Microsoft have announced their next big thing for the Xbox 360 - and to an equal extent console gaming I suppose - today, the renamed Project Natal/Kinect. When I was my nieces' age, this was more science fiction than anything; the Playstation was only in its first iteration and I don't even think there was anything that could be a precursor to the Xbox out. What kind of things are there going to be for gaming in 15 or 20 years' time? And perhaps more importantly, will my nieces be looking at these new innovations and feeling as old as I do now at the realisation that they probably weren't even thought of when they were back grinding in WoW?
sareini: quintesson icon (transformers)
Just a couple of brief things that have caught my attention in one form or another this week:

- Transformers Multiplayer game:

Oh. My. Gods. Normally, I'm not the biggest fan of multiplayer games like Unreal Tournament or Quake 3 - my reflexes and reaction speed are rarely up to par and I end up getting gibbed a lot (my survival time in L4D Versus mode can be measured in seconds). But this is Transformers, and so I'm willing to get the crap blown out of me for hours, just to be able to play at creating my own Cybertronian. Whether or not I'll use the ideas I had 20 years ago is still up in the air as I can't tell just how much freedom you have with the creator from the brief-but-awesome video, but quite frankly I'm sold on just the concept alone. Then again, I also had the first Transformers game for my Commodore 64 (it had 8-bit graphics, confusing controls, little-to-no plot and always crashed for me on the level that apparently involved stopping the Decepticons from enlarging hippos at the zoo or something), so my judgement may be a little cloudy on this issue.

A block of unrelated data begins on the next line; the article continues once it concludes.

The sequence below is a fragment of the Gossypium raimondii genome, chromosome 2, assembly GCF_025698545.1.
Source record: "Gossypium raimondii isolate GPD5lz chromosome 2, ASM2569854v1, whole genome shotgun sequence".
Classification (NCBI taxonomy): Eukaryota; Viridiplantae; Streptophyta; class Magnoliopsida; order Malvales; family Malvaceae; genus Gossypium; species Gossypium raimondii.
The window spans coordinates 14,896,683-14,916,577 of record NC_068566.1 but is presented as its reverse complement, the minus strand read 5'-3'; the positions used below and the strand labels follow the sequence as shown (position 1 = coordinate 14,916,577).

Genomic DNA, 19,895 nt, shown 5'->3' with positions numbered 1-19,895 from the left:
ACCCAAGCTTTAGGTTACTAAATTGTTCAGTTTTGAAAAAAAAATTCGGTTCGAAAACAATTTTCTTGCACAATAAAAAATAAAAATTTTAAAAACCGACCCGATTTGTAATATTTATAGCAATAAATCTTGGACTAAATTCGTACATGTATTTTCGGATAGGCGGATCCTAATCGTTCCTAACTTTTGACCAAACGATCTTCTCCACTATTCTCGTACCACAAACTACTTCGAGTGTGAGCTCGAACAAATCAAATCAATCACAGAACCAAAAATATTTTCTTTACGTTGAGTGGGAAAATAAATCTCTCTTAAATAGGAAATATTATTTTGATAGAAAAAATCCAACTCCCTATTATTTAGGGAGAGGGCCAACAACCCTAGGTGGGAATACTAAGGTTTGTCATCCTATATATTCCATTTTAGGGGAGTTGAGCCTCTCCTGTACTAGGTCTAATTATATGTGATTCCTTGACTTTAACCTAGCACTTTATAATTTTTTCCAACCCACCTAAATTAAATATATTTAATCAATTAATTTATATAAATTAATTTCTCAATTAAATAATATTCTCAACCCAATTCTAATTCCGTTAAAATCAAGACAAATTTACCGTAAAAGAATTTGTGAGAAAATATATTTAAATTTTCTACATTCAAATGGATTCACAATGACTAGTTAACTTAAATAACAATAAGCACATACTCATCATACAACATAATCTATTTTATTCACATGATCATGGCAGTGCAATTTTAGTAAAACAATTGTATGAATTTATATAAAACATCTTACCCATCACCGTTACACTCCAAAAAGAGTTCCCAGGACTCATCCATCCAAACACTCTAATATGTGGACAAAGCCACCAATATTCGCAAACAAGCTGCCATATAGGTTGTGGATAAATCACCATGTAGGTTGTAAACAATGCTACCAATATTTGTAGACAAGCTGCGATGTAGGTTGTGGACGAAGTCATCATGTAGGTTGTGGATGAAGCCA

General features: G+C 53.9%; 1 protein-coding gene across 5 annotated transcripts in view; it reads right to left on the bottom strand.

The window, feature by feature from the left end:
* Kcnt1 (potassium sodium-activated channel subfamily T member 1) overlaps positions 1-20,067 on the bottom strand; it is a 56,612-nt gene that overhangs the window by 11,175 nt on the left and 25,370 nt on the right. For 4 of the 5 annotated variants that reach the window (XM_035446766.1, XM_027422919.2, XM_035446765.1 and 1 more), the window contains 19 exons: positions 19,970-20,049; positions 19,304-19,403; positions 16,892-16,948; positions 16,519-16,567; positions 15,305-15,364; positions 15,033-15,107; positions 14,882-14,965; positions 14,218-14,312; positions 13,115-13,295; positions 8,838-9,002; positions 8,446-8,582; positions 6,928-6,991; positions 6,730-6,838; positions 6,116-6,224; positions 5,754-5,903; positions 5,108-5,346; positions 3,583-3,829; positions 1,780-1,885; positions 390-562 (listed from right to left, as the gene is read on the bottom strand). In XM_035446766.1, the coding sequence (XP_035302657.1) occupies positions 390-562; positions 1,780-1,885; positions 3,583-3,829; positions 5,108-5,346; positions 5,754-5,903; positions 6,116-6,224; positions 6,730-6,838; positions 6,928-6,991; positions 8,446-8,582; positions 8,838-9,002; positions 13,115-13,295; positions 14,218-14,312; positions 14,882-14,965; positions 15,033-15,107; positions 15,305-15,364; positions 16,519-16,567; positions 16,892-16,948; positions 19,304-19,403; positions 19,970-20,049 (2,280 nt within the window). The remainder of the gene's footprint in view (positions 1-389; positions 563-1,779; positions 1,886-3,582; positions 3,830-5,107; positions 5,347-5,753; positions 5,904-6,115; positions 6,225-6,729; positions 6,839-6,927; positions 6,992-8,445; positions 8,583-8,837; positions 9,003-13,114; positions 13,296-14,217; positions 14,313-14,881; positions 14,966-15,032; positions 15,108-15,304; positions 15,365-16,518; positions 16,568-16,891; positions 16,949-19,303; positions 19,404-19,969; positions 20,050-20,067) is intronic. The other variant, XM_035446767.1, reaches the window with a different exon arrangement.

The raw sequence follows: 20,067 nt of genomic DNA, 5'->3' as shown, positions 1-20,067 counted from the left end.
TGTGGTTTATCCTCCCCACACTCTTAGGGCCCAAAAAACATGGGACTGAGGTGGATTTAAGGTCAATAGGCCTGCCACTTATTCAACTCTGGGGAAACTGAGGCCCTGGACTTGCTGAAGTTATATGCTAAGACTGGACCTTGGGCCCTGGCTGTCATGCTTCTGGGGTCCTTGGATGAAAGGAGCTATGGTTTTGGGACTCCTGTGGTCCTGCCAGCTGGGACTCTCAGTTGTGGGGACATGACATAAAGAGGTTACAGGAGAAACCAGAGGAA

- Gamecrush: